Landscapes of memory: Open-air museums and national identity in a transnational age
Every year, all across Europe, millions of people walk through the gardens, barnyards, and reconstructed farmhouses of the continent's open-air folk museums. Visitors read the informational plaques describing rural family structures or techniques of fence-building, line up to buy freshly-baked rolls just pulled from an earthen oven, or simply enjoy the sunshine and the atmosphere created by the houses and barns that have been gathered up and collected in one spot. Some of the museums are laced with a strong sense of nostalgia while others use their exhibits to talk about poverty, gender, or class relations. Others turn to the future, linking a popular fondness for the trappings of old farm life to lessons about sustainable agriculture and animal husbandry. The stories attached to these places offer concise images of past life in the region, the province, or just one particular valley. Standing in the smoky kitchen of a rebuilt nineteenth century farmhouse, the layers of efforts that go into the creation of such places vanish in the specificity of a particular house or a particular region.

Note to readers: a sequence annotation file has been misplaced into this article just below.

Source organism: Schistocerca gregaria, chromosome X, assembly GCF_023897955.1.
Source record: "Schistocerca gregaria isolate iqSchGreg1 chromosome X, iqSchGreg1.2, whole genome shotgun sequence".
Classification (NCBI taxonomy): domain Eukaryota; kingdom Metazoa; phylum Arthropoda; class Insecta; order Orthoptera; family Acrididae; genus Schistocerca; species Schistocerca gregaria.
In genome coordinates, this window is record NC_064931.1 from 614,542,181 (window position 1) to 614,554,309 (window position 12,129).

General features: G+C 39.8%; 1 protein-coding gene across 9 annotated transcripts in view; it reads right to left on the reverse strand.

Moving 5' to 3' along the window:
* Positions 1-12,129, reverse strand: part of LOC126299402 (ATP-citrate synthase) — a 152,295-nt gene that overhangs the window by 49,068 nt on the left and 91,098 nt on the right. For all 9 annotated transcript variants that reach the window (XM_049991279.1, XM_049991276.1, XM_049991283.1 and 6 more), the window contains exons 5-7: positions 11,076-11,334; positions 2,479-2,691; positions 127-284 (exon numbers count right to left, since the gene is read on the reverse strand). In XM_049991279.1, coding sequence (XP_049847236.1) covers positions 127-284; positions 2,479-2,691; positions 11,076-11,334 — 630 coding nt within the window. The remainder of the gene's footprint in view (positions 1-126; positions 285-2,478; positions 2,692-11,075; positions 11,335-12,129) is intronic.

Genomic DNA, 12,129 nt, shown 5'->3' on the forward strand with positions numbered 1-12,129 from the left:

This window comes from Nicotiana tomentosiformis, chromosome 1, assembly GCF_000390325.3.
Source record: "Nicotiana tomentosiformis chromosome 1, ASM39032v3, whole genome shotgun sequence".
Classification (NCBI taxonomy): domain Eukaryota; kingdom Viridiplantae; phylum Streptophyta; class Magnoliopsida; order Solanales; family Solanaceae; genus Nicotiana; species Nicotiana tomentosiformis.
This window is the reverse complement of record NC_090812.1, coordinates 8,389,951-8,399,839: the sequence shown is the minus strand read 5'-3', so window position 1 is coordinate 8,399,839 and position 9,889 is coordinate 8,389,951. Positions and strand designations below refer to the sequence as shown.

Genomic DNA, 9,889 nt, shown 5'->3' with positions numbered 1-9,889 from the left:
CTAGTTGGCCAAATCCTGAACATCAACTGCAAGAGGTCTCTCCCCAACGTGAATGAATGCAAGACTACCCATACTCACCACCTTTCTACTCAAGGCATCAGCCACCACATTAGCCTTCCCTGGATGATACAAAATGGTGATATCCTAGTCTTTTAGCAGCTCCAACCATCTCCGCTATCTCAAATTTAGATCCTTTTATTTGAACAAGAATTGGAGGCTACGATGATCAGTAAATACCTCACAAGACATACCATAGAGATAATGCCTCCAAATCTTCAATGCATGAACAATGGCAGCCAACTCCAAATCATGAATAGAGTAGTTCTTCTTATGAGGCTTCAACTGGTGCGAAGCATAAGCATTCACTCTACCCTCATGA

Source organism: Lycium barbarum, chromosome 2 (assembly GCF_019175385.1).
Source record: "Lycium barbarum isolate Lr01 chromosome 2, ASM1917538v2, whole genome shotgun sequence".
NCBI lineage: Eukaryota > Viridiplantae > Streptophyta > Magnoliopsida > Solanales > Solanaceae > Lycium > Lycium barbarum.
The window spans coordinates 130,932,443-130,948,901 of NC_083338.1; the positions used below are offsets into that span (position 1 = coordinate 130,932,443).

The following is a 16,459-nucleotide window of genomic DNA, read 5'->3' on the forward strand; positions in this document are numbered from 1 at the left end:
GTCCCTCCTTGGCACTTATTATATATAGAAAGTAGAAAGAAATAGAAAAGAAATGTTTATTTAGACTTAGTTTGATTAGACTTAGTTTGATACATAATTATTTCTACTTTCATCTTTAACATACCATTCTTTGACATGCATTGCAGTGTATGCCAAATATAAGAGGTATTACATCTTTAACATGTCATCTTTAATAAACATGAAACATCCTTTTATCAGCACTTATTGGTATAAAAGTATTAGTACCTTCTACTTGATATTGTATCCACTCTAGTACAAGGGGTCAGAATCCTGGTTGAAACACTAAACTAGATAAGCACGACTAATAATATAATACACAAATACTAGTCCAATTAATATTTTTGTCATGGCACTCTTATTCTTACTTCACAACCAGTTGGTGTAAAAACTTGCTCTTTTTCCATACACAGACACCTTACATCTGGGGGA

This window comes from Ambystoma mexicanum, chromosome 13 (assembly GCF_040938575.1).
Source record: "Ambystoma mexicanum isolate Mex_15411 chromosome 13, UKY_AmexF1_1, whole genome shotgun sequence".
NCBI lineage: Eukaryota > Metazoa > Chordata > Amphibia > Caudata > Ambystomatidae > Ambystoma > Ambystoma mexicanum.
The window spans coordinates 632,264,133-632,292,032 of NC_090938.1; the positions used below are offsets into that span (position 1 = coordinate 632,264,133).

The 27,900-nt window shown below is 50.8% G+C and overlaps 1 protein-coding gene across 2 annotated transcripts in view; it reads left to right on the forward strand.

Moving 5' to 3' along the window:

But these exhibits do not come out of nowhere. They are, of course, the result of decades of fundraising, research, building, planting, and all of the other kinds of work essential to creating such landscapes of memory, performed by small armies of volunteers, academics, curators, and others. Furthermore, many of these local, regional, or national representations of rural life are actually profoundly shaped by factors far beyond a given valley or province – namely transnational institutions and networks, as well as structural changes, including the rise and fall of the Iron Curtain and the emergence and expansion of the European Union, factors rarely incorporated into contemporary analyses of collective memory. How, then, are these ensembles of old buildings, craft demonstrations, and kitchen gardens shaped by these transnational forces? And how do these widely visited expressions of regional or national identity respond to broader structural changes, particularly the fall of the Iron Curtain and EU expansion?
Associate Professor of Sociology and Urban Studies at the University of Wisconsin-Milwaukee
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